Muse were always over-the-top. Which is probably why I adored them as a teenager – teenage emotions tend towards the over-the-top, as you’ll be surprised to hear me observe. Yet like Queen and Meat Loaf, their over-the-topness was streaked with whacky humour and often camp affectations (is there any other way to describe Matt Bellamy’s voice?) that won me over to them despite a general aversion to prog. Unlike Yes or King Crimson, they seemed somewhat aware of the absurdity of their pretensions.
And they could write a power-punch, stadium-ready chorus like the best of ‘em, if they felt like it. And in truth that’s what I really adored about them – the power of their riffs, which gnawed their way into a burgeoning music-lover’s soul with an impressive persistence that overcame all the ridiculous nonsense they sung about resistance and overcoming THE MAN and apocalypse coming and whatever.
So Muse’s obvious problem has been how to keep all the legions of (mostly British) teenagers who loved ‘em in the early 2000s to keep buying their schtick as said teenagers have turned into grown-ass adults, with more subtle and concerning troubles than taking on THE MAN. And with a broadening of musical options in the streaming era, these same fans might also expect more from their music than just hard rock mixed with classical allusions – something akin to consistency, groove, and suppleness, maybe.
Muse don’t seem bothered about addressing these issues on Simulation Theory. In many ways it’s the same old stuff, right from the start – opening track “Algorithm” begins with pop synths and classical piano duelling in grand old Muse style, throwing pop and classical elements together in a strange but sometimes alluring mix, before the expectedly ridiculous lines come in that make the adult in me roll my eyes: “Burn like a slave/Churn like a cog/We are caged in simulations” Bellamy informs us, and this apparently warrants a call for “war with your creator.”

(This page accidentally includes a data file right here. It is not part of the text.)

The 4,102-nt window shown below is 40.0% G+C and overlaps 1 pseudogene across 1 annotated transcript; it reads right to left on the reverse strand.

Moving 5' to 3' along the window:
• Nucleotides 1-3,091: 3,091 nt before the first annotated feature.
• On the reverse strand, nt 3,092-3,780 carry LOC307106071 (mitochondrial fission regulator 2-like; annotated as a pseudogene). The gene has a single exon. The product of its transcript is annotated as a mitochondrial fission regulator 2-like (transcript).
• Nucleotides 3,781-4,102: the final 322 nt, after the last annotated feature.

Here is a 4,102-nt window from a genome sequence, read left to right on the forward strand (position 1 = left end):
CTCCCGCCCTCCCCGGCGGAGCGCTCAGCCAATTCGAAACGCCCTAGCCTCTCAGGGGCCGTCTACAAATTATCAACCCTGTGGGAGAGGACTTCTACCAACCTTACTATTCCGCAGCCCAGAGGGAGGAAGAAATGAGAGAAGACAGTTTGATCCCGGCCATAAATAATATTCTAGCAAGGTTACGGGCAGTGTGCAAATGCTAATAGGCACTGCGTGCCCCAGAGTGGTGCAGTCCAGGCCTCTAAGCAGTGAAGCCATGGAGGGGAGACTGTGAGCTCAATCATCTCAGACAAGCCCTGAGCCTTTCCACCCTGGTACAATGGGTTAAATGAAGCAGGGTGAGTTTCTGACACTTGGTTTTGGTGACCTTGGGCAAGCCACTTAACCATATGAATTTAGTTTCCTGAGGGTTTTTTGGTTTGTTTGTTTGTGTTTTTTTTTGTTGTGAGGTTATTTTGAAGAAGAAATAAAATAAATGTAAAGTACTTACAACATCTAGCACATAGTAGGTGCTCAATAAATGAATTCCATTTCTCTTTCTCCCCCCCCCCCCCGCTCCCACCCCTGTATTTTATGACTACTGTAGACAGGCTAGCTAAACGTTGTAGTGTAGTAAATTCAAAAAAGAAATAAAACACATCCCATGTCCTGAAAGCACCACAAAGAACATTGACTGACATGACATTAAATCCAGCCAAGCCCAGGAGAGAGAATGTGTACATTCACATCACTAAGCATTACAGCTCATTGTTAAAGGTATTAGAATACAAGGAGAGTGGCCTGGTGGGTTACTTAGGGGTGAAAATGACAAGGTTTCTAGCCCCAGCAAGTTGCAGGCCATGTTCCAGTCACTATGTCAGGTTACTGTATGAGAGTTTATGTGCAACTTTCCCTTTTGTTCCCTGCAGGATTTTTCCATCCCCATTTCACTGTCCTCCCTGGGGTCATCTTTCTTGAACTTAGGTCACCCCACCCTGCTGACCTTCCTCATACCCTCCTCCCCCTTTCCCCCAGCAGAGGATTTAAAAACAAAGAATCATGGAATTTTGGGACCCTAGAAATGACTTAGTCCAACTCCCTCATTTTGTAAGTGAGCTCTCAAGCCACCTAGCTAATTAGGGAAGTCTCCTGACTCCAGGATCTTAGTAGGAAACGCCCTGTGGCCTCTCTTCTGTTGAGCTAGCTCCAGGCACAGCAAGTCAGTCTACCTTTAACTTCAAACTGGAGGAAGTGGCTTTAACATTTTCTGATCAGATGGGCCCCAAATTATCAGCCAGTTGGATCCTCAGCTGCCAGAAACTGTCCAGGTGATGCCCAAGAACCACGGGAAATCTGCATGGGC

Yeah, Muse can’t write lyrics. Never have been able to, never will. But the child in me is willing to ignore this fact, as I always have done, if there’s some great hooks, infectious energy, hell even just a memorable riff or two. There’s none of that on Simulation Theory, which is a largely joyless simulation of Radiohead’s simulations of post-modern theory about simulacrum.
It’s easy to pick up on the idea that the synths which drench the album = a metaphor for simulated reality that’s both ironic and not. Plus, when Bellamy sings that he needs “Something Human”, you can understand what he means to a certain extent.
But where’s the humour and whackiness so beloved in Black Holes and Revelations? The synths and “dirty” basslines mostly burble along inoffensively, taking off in very limited capacities that limit the emotional crescendos of the songs and will certainly make them sound awkward and out of place in the stadium arenas where they’ll likely play. They take no risks as batshit crazy as “Knights of Cydonia” or “Starlight”, instead constricting themselves to simple pop constructions that don’t work for Bellamy’s overwrought vocals or his hysterical imperatives to “Get Up and Fight”. I don’t need to tell you that Bellamy and his merry band are never going to inspire anyone to get up and fight, even if they had a clue what they wanted everyone to get up and fight against. But it’s disappointing that, unlike say Bob Marley, they can’t make their general calls to arms at least sound fun.
Moments create a simulation that approximate towards entertainment: the cascading synth patterns of “Blockades” are catchy, at least before the unsuitably large and plodding drum sound enters the track, and other bits of ear candy such as “Break it to Me” have a limited charm. Limited because you’ll forget them as soon as they’re over – none of these tracks have staying power. Not one.
Which is a shame. Engrossed in their own tedious mythology about fighting dark powers – “dark” only because these powers are unenlightened in any way by the band – they forget to write good songs. As such, they’re likely to shed many of their ex-teenage fans on this release, and they’re likely to shed many more on their next release. Let’s face it, Muse are never going to grow up and face the real world, which happens to be so rich with people and forces to fight against at this moment. And it seems increasingly unlikely that they’ll be able to regain their goofy sense of fun, either.